On Helping Without Condescending

My last entry focused on the many insecurities I am feeling now that I am working in a new job and out of my comfort zone.  I know I am not alone in my feelings of insecurity.  Families living with hidden disabilities struggle more than typical families with almost every decision we make.  Each day, I need to ask God for wisdom as I decide whether to rush in to help my husband with a difficulty he’s facing or determine whether I should let him handle it himself.  That sounds so easy.  But when dealing with hidden disabilities, it opens up a Pandora’s Box of issues that so many people like me address on a daily basis.

If I rush in to help my husband, I worry that I am enabling him.  If I allow him to handle things on his own, I fear I am being callous and inconsiderate of all the challenges he is facing.

My husband, too, is a huge part of this equation. He is so much more than his disability.  He is a person.  I continually need to take his feelings into consideration.  Naturally, all wives should be considerate of their hubands’ feelings. But Ben’s disability adds another layer to our already bloomin’ onion.  He is acutely aware when my help borders on condescension.  He is painfully hurt when I distance myself from him, whether it is because I want to help him, or, in too many cases, when I just don’t want to get involved.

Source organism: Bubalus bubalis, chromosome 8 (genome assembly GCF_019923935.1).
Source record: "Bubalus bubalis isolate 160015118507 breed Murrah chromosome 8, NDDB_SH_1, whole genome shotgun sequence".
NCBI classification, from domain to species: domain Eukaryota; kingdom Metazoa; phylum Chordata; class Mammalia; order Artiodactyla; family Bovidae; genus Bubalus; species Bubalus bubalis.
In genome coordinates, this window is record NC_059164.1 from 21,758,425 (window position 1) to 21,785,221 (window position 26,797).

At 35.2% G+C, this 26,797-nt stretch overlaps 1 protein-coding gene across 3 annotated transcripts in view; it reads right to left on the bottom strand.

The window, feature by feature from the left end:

When I try to help him, he feels as though his own contributions are minimized. I can easily make him feel “less than whole.”  He is dealing with enough issues trying to handle his disability; he does not need his wife (or worse, his children) babying him and trying to do everything for him. But when I step back, he can feel even more alone, as though he is trying to steer a boat without a rudder.  He needs me, but he doesn’t want to always feel like he needs me.  And somehow, I need to provide guidance, support, love — and yes, practical help, without continually acting superior or frustrated…without reminding him that he needs me.

What a weird relationship.

We cannot manage without God.  It is only by God’s grace that we are able to navigate this complex maze of marriage with Ben’s brain injury. It is only by God’s grace that we are able to maintain this family life.  I need wisdom in discerning how to be a helper without being condescending.  I need God’s Spirit to help me model loving care to my husband so that my children do not grow up viewing their father as damaged or compromised.  And we both need God’s Spirit to extend patience and ever-flowing forgiveness towards one another as we make poor choices, hurt each other unintentionally, and forgive each other daily as Christ has forgiven us.

Often I am overwhelmed by what God is calling me to do.  But I know that He WILL provide grace, He WILL provide wisdom, He WILL provide forgiveness, and He DOES provide His Spirit to walk with me as I navigate this unexpected path of hidden disabilities.  I am so thankful I am not walking this road alone.  1 Corinthians 15:57:  But thanks be to God, who gives us the victory through our Lord Jesus Christ.


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